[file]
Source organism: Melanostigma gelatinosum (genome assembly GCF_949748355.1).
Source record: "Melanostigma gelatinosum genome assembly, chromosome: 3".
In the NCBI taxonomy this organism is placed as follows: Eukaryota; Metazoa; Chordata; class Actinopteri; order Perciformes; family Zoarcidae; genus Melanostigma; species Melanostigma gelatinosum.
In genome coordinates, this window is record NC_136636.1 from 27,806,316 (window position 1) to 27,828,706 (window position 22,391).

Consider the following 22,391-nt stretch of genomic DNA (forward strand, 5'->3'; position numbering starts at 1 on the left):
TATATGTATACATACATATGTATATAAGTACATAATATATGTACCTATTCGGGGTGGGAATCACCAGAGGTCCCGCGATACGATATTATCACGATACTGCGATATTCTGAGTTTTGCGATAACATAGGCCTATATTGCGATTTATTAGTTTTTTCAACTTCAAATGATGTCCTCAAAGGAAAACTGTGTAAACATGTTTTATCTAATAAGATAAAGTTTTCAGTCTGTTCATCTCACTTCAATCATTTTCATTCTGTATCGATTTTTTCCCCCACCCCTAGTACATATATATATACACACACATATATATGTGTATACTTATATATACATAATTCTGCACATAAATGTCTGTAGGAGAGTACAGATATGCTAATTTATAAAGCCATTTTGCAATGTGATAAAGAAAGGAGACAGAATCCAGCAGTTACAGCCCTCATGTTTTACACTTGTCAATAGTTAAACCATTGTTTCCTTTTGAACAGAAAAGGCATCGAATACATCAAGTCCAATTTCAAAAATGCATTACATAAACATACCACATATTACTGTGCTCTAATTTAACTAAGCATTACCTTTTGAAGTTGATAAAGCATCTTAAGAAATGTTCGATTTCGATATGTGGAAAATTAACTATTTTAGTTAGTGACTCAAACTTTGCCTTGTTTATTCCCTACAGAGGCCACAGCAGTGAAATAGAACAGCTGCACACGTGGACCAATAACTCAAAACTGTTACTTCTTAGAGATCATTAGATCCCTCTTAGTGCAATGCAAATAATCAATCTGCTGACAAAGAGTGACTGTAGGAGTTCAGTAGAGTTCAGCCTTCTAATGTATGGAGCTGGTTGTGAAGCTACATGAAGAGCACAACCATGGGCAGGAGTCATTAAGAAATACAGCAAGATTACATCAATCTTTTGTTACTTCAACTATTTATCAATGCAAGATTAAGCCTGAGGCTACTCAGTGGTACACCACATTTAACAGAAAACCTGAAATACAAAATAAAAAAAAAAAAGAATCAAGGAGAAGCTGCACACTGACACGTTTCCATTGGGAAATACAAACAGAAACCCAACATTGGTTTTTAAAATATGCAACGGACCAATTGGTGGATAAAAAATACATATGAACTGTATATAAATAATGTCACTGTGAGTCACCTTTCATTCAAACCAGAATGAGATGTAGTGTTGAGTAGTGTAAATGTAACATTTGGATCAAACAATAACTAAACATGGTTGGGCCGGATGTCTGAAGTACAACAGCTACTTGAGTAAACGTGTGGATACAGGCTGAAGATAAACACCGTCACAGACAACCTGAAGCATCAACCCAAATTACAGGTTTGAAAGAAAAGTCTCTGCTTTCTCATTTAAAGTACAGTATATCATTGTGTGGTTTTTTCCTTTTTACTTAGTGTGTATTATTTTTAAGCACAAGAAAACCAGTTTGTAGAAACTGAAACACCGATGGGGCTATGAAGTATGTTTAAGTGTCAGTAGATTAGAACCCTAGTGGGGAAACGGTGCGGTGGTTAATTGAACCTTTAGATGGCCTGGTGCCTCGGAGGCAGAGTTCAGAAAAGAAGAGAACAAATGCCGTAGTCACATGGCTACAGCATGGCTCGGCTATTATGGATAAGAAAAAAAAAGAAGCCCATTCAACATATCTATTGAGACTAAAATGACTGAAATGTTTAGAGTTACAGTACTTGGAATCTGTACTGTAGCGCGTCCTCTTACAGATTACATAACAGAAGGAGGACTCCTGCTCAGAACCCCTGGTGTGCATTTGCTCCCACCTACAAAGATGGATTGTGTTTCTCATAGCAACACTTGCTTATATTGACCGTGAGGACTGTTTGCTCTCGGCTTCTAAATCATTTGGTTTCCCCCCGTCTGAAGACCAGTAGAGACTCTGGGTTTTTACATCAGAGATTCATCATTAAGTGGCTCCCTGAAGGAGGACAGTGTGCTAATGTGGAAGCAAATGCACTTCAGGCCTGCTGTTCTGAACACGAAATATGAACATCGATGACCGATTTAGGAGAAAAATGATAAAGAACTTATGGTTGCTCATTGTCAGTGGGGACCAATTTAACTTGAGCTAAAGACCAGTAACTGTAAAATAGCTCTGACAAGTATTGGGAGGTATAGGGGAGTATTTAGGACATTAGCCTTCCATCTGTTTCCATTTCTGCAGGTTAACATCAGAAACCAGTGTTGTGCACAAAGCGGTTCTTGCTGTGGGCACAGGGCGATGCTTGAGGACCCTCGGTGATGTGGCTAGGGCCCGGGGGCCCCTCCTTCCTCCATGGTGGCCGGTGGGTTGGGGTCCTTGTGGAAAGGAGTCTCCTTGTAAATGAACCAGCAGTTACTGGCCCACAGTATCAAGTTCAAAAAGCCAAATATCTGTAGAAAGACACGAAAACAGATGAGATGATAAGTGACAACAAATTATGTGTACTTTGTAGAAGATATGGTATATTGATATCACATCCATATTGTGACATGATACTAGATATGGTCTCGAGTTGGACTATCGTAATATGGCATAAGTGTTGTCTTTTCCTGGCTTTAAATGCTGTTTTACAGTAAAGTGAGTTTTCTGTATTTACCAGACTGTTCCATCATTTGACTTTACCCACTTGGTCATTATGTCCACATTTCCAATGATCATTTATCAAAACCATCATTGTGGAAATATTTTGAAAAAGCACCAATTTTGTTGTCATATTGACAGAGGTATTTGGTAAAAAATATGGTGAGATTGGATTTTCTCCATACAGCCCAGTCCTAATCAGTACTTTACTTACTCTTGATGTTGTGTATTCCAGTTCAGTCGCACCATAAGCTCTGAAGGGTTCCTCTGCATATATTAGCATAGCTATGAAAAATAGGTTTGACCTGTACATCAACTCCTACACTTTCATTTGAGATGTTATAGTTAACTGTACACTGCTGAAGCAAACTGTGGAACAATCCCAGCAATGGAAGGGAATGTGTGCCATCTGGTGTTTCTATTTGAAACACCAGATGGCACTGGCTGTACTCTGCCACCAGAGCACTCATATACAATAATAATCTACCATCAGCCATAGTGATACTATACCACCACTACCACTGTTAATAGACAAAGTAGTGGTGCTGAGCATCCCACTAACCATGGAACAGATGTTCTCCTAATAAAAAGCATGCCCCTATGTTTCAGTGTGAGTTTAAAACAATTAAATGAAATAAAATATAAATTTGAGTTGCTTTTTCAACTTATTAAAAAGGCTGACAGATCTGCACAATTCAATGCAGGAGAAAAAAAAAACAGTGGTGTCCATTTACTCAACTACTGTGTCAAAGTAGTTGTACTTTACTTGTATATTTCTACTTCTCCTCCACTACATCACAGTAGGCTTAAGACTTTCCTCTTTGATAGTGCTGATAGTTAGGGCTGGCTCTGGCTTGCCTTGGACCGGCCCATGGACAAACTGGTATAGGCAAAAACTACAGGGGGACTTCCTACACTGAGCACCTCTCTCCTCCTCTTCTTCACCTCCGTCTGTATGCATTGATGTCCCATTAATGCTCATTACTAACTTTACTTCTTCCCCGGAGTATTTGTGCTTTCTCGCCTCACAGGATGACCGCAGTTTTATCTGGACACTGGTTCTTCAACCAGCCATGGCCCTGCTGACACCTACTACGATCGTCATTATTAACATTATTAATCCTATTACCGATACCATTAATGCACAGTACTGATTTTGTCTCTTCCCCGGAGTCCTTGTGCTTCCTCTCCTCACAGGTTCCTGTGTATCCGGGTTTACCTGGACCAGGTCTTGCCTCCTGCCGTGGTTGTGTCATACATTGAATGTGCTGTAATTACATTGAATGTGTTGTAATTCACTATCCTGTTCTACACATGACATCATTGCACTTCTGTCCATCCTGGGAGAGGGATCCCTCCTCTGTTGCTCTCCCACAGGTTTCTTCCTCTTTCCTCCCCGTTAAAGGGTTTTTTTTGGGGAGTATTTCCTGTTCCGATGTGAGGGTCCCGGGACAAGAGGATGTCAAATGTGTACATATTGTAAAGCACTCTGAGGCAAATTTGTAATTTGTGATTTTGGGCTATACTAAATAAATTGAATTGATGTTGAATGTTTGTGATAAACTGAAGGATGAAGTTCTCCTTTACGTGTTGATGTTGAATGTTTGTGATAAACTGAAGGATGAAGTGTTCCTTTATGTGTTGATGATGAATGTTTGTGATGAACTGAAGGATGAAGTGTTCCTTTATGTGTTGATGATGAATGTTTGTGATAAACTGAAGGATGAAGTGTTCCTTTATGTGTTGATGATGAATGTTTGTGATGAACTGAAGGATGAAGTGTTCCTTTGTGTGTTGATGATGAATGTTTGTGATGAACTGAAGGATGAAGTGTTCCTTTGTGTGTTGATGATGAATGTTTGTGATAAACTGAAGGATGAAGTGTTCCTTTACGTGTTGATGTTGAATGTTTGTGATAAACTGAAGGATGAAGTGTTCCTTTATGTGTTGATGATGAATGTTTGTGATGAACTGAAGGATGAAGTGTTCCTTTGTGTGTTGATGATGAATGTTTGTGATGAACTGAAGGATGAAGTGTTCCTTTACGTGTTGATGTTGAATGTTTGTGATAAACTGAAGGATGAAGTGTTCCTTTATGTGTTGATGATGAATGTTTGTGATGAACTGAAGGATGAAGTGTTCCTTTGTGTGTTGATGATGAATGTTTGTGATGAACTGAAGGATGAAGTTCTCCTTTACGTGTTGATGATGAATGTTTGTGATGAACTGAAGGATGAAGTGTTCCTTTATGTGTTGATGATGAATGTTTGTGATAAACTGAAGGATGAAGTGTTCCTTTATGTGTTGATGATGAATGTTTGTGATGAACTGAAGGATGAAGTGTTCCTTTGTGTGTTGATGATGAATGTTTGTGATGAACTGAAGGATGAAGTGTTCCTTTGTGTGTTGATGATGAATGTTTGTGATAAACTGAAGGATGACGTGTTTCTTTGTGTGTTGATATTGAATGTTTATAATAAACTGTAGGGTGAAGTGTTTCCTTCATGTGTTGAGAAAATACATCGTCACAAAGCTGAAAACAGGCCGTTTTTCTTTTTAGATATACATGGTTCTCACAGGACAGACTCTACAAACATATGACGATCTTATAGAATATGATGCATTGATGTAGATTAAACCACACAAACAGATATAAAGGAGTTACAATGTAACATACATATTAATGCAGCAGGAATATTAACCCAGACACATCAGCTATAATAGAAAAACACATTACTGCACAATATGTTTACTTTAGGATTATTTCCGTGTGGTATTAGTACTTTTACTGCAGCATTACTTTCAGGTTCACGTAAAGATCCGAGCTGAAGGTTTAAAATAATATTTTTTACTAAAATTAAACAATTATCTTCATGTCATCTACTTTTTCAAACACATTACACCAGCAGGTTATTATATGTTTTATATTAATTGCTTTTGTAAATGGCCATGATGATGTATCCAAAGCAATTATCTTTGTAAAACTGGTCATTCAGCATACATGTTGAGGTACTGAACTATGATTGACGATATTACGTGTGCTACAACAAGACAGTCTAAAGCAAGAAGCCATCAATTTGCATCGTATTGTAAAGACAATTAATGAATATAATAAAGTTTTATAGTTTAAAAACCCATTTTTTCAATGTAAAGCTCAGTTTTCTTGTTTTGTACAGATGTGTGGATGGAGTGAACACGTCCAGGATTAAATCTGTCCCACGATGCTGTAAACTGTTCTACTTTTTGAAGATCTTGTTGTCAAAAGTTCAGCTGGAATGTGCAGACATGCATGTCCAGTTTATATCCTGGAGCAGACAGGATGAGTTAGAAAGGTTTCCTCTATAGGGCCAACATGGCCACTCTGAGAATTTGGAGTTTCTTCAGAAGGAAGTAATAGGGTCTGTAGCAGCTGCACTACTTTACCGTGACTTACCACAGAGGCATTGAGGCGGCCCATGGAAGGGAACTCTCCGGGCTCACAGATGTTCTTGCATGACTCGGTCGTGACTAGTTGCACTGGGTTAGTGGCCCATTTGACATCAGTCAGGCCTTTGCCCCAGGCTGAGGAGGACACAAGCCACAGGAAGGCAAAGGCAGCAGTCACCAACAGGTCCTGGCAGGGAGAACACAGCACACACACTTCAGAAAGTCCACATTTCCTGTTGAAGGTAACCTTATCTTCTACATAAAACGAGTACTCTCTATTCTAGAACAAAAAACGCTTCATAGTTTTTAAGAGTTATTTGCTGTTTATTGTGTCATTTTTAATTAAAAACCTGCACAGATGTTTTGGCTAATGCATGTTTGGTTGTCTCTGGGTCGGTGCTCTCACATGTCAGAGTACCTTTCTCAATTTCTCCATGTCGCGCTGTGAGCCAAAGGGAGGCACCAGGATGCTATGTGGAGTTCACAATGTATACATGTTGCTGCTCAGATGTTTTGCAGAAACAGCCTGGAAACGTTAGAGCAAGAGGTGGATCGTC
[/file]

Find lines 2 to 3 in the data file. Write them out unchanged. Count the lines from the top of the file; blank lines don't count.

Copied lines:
Source record: "Melanostigma gelatinosum genome assembly, chromosome: 3".
In the NCBI taxonomy this organism is placed as follows: Eukaryota; Metazoa; Chordata; class Actinopteri; order Perciformes; family Zoarcidae; genus Melanostigma; species Melanostigma gelatinosum.